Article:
Texas can’t get enough of harassing women over abortion

by Gloria Totten and Aimee Arrambide, Op-Ed in the Austin American-Statesman

After last month’s milestone decision by the Supreme Court to strike down anti-abortion laws in Texas, there was a communal sigh of relief across the country from abortion rights supporters — a majority of Americans today. But those celebrations were soon muted when the conversation shifted to what’s next for the anti-abortion movement, with many sensing it was only a matter of time before a different game plan emerged.

It didn’t take long — just a few days — and once again, it’s happening in Texas.

Last week, Texas health officials proposed new rules that would require abortion providers to either cremate or bury fetal remains. These new rules were published in the Texas Register on July 1 with no announcement and are unlikely to require lawmaker approval. This means that absent a legislative process, these superfluous, invasive rules are being ushered into law by Gov. Greg Abbott himself. While other states have introduced bills like this since the now-widely discredited Committee for Medical Progress videos surfaced last summer, Texas is using the rule-making process to push this through under the radar. In light of the House Bill 2 decision, we can only expect Texas and other states to do this more often.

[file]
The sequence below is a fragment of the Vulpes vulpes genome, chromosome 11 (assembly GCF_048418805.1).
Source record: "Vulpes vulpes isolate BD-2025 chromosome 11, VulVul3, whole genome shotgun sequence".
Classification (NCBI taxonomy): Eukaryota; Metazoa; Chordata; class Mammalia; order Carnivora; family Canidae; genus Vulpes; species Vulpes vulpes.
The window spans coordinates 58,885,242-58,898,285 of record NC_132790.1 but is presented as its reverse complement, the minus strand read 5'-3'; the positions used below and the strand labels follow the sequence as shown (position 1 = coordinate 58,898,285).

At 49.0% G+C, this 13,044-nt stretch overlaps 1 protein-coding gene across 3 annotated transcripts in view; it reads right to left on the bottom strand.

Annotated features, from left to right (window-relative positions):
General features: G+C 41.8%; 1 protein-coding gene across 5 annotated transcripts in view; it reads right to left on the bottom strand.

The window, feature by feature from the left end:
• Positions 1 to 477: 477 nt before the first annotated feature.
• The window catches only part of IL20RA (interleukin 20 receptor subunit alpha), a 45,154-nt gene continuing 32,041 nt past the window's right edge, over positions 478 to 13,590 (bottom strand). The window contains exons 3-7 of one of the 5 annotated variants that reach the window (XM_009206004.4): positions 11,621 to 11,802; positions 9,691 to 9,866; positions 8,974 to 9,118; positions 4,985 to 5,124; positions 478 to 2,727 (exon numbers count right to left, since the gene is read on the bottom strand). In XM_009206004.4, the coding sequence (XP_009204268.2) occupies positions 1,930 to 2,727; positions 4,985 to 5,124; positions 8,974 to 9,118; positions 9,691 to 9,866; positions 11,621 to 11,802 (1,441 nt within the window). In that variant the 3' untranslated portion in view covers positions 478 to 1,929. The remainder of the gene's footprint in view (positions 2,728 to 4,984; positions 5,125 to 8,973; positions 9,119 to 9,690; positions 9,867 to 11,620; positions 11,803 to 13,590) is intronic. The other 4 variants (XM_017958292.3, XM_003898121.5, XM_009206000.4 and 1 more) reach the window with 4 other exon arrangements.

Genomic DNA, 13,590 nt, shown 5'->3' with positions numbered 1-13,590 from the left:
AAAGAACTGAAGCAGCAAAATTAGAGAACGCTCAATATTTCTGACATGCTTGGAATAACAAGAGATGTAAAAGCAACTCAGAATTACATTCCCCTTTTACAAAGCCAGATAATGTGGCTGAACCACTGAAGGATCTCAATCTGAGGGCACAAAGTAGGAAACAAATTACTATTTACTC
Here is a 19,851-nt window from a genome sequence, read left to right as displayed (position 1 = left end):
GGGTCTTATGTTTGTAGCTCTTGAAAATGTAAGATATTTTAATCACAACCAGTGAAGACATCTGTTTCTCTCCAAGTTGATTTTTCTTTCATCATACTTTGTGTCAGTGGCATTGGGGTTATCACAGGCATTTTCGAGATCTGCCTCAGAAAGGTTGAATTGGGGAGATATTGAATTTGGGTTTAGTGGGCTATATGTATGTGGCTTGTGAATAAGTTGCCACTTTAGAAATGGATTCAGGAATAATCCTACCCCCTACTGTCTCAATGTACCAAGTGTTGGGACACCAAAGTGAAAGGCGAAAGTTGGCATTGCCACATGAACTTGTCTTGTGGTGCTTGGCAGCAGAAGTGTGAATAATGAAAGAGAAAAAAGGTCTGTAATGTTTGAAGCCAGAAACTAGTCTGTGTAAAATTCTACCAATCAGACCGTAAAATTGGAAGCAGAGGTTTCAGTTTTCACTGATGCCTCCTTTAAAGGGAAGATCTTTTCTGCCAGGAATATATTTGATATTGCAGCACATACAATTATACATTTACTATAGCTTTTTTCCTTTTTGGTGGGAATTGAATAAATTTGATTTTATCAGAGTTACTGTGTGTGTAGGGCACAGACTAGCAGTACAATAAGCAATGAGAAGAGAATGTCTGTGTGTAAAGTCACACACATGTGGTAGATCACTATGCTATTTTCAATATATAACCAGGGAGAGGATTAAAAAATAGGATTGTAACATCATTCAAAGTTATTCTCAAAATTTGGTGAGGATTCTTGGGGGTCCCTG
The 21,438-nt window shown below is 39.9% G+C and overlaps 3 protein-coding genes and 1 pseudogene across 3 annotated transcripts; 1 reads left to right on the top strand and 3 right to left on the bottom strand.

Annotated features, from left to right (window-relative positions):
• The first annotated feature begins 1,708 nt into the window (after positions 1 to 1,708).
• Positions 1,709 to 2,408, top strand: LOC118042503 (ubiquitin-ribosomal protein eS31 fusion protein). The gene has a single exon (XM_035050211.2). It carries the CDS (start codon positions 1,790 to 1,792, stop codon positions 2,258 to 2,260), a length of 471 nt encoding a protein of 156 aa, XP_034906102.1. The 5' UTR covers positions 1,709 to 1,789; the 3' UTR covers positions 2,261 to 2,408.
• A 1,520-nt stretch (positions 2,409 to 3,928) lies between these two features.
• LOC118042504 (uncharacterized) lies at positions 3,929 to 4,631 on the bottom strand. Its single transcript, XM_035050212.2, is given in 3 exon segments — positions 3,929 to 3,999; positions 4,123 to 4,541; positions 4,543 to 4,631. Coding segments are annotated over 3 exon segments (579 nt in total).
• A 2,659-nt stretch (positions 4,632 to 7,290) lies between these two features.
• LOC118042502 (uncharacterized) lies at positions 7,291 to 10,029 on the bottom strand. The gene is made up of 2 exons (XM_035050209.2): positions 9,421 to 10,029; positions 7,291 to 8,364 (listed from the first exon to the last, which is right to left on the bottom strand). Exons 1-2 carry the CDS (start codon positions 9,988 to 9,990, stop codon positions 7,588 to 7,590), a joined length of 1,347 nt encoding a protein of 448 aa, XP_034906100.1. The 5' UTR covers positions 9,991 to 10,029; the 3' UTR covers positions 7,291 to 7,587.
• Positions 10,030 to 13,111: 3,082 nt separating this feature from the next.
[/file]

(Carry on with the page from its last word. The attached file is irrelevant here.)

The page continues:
Let’s be clear: Whereas prior anti-abortion laws were passed under the guise of “protecting women’s health,” these laws blatantly harass and bully women for their Constitutional right to decide to have an abortion. Unfortunately, unlike the Targeted Regulation of Abortion Providers (TRAP) laws that were struck down recently by the court, these laws do not easily fit into that framework and will require more time and more taxpayer money to resolve.

The proposed rules signal that the anti-abortion movement is testing its hand with a new strategy in the ongoing war on women’s health — one that lives outside the bounds of the Whole Woman’s Health decision, where women are punished for seeking a sense of dignity during a personal decision. Texas is in good company trying to pass these new rules, with Indiana’s GOP Governor Mike Pence pushing for similar requirements despite pushback from anti-abortion lawmakers in his own state. And rest assured, there will be more to come as the anti-abortion movement shakes off its recent losses and starts to fight back.

Though the Whole Woman’s Health decision technically frees clinics in Texas from the unnecessary burdens of the TRAP laws, the 30 clinics that have closed since 2011 — supported by the sweeping anti-abortion regulations imposed in 2013 — remain closed. Women still don’t have access to the abortion care they need — and it’s causing serious harm. Just this week, we saw new data from the Department of State Health Services in Texas showing that in 2014, there was a 27 percent increase in second-trimester abortions, which though still very safe, are associated with higher risk compared to early abortions. They are also more expensive for women.

Despite Roe v. Wade, despite Whole Woman’s Health, the battle for women’s reproductive rights continues, with Texas leading the way as the state model for punishing, harassing and bullying women for their constitutionally protected right to an abortion.

Texans have just a few weeks to make their voices heard during the public comment period before the final rules take effect in September — and then the legal merry-go-round begins again.


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